I think I read Harry Potter and the Half-Blood Prince right after I read the previous tome, Harry Potter and the Order of the Phoenix; I bought them together in 2005, and I remember reading them by flashlight when the power was out after Hurricane Katrina had hit. So when I went to see it this afternoon with Bob and the Old Professor, I had forgotten most of the story. That’s okay; I remembered enough of the backstory that I wasn’t completely lost.
(Continued below the fold. I reveal some spoilers, so if you haven’t seen it and don’t want to know what happens, stop here.)
The nice thing about this series is that they have managed to keep the look and feel of the films consistent, and they’ve been consistently good. And although one of the complaints about the series has been that the actors who are playing the parts are getting a bit mature to be playing high school kids — Harry, Ron, and Hermione all look like they’re old enough to be in college now — they didn’t look too out of place. As always, the supporting cast of Maggie Smith, Michael Gambon, and especially Alan Rickman, who can express more with a raised eyebrow than the entire cast of Mama Mia!, gives the film a depth of character and nuance that action/adventure films sorely lack.
The plot is fairly straightforward; Harry must face incredible odds against the agents of the evil Lord Voldemort (who doesn’t even show up in this outing); he has to go through a series of tests and adventures that peel back more of the story and lead him to the inevitable final conflict with Voldemort (coming in the final installations, spread out over two more films), and a major character dies at the end. And then there’s the side-story of Harry and Ron and Hermione getting hormonal — after all, they’re teenagers and what would a movie aimed at teens be without good old full-tilt adolescent horniness, right down to the somewhat snort-inducing Quidditch match with the boys all grabbing their broomsticks between their legs?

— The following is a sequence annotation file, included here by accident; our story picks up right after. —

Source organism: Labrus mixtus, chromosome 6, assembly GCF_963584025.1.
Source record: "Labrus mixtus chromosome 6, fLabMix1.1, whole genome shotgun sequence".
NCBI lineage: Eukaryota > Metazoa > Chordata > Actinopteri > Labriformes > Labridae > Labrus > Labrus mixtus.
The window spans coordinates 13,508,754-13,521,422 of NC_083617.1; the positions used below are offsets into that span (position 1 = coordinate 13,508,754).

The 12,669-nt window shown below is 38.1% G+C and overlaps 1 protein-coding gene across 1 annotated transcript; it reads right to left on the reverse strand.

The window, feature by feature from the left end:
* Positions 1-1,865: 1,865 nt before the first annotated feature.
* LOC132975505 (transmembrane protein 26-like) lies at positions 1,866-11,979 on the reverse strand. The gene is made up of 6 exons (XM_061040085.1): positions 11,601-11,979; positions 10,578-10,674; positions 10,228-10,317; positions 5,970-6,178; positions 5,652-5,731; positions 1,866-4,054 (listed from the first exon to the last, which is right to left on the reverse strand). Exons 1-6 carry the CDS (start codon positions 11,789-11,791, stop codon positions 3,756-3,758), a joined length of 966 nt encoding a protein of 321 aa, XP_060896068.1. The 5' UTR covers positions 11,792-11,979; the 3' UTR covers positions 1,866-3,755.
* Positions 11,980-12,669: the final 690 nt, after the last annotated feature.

The climactic confrontation in the tower between Snape and Dumbledore had a touch of Hitchcock (Vertigo), and it left me with the same feeling as that classic; a sense of finality without mawkishness. (The homage to Dumbledore by the students and faculty lighting their wands had a nice Journey concert touch.) As is necessary, the film leaves cliffhangers all over the place, but it also stood alone pretty well. I just hope that by the time they get around to releasing Harry Potter and the Deathly Hallows, the actors aren’t laughably too old to be believable. But I guess that’s what special effects are for.